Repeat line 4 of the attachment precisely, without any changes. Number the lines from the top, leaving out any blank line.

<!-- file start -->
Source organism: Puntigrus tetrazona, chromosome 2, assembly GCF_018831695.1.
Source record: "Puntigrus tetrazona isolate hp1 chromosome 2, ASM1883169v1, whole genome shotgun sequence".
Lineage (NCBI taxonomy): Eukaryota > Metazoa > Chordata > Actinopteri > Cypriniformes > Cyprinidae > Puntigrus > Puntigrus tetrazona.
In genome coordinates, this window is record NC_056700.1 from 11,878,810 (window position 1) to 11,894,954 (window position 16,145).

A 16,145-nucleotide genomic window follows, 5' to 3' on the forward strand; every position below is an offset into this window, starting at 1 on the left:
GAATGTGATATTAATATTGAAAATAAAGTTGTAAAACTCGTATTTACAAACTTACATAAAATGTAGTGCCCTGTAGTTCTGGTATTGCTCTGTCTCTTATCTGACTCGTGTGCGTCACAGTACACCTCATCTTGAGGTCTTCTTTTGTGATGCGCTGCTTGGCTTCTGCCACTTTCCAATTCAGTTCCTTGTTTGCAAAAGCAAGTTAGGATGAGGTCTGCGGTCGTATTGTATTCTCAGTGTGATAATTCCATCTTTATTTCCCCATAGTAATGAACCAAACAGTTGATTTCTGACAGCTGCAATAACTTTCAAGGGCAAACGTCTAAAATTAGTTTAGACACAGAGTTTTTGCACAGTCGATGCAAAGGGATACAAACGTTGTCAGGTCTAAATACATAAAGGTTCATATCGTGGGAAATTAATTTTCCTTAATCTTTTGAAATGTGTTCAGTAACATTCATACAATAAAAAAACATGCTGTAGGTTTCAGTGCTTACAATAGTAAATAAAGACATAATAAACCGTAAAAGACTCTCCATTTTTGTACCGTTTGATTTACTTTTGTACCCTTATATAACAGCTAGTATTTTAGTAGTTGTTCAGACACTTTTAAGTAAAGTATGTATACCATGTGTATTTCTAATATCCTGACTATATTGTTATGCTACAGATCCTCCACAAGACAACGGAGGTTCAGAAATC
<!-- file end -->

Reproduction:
In genome coordinates, this window is record NC_056700.1 from 11,878,810 (window position 1) to 11,894,954 (window position 16,145).